In honour of Ikumi Keiki, 1854-1927, Osaka, Japan.
The person who inspires every drop of our essence,
every line of our words, every statement of our attitude,
every aspect of our values and every decision about our destiny.
U.S. President Theodore Roosevelt made an unofficial visit to Japan in 1905, shortly before the peace treaty between Japan and Russia was signed, and showed a special interest in discovering the country’s culture and traditions.
A woman named Ikumi was the master who was put in charge of showing the president some of Japan’s many customs, including the tea ceremony, the art of calligraphy and ikebana, the Japanese art of flower arrangement. The president was fascinated by the great spiritual content of the Japanese arts and the deep mix of emotions they transmitted. “They have a power and a pull that I cannot describe, they have truly captivated me; there is something very strong here that I do not know how to put into words, but I can feel it”.
Weeks later the Japanese authorities received a written request from the White House, in which the American president explained his admiration for Japanese culture and his desire to discover the deeper meaning of what Ikumi had led him to feel, seeking to understand the force contained in the different Japanese art forms, forms that he had failed to fully decipher. The letter concluded with a very polite request asking that Ikumi personally be the one to reply to his letter.
This is the original letter, although parts were certainly censured by the Japanese authorities before it was sent:
Dear Mr. Roosevelt,
We are mesmerized by the powerful and furious fire of the dragon, and then we lose ourselves. We forget everything behind the fire. And it is precisely what is behind the fire, the dragon, that makes it possible for his fire to burn.
You can give yourself to the pursuit of perfection not only in the implicit humility of the tea ceremony, in the patient precision of calligraphy or the harmonious communion of flowers, but to any other way of Japanese life and every second of your life will have been given away. Every movement, gesture and instant in these arts involves the manifestation, worship and respect for our ancestors, our history and our culture, respect for who we are and everything around us, our friends and our enemies, for both the deliberate and lightning-fast decisions in which our fate awaits, every breath we take, for every word we utter, every moment we treasure. It is the expression of a tribute, a bow, a continuous ceremony honouring a way of thinking and feeling, a way of believing and of strength, a way of living and dying.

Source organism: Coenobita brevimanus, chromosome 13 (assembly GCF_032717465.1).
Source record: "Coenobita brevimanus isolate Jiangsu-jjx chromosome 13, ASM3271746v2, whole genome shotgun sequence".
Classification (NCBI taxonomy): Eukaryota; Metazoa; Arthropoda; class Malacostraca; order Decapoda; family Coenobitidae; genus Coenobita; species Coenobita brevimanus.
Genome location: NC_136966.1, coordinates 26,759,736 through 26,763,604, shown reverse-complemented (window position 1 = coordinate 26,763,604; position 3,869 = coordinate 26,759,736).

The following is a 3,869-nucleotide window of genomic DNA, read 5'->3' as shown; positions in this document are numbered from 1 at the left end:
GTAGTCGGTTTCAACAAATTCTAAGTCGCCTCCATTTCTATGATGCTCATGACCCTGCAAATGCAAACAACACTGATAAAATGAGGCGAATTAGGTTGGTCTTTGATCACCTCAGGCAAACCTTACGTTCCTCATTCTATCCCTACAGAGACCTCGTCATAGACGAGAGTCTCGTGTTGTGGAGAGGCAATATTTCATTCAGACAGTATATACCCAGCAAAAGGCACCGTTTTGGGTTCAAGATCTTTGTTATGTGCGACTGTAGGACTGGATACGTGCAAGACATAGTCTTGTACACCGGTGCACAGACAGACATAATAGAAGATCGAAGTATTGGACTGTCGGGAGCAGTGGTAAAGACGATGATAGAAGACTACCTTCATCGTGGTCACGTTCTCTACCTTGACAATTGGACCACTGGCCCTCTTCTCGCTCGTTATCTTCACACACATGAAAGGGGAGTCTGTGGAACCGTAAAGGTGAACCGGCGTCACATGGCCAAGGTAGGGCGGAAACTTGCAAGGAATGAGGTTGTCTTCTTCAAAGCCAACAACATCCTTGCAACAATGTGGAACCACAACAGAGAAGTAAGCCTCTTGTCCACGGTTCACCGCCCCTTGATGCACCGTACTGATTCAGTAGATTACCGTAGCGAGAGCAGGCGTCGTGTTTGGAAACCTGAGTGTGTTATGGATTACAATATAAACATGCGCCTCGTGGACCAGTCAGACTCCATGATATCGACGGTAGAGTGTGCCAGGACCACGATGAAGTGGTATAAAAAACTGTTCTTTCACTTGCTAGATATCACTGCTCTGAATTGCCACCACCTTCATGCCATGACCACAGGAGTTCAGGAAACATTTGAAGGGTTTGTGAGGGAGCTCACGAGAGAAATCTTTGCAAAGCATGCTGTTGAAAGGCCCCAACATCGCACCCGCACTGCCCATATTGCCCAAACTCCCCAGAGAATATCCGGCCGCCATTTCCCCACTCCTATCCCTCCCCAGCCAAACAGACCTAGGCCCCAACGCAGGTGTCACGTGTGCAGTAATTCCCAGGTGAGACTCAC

It means maintaining the spirit of what we were and who we continue to be in spite of time, circumstances and setbacks. It means understanding the use of tenacity and courage in every battle of life without losing honesty, fairness, courage and love. It means transforming fear into a warm breeze, choosing your actions based on principles and not fear. It means freeing the mind from distraction and training it to achieve excellence in all things. It means recognizing harmony, purity, quietness, humility, simplicity and the depth of the soft beauty that life in its infinite forms offers. It means admiring firmness and discipline, surrendering completely to a set of moral principles. It means flowing with the changing seasons, transforming yourself into spring when the time comes or into winter when it catches up to you. It means being able to live as if your body were already dead, and thus be free to take your path and achieve success in your calling. It means taking responsibility for shaping our soul, to look at the example of the past and incorporate it into ourselves, in the hopes of rediscovering our present and making sense of the future
"It comforts me to understand that there is now nothing. Courtesy of the roar that threatens the silence, only the beautiful beat of a spring flower will feel the cold rain of its storm".
Theodore Roosevelt received the Nobel Peace Prize for his commitment and work as an intermediary between Russia and Japan soon after. Work which meant the end of a war. It is said that the president wrote Ikumi again after the war ended, thanking her for her words and ensuring Ikumi that they had served to awaken his consciousness and were an unexpected source of enrichment and inspiration that he would always carry with him.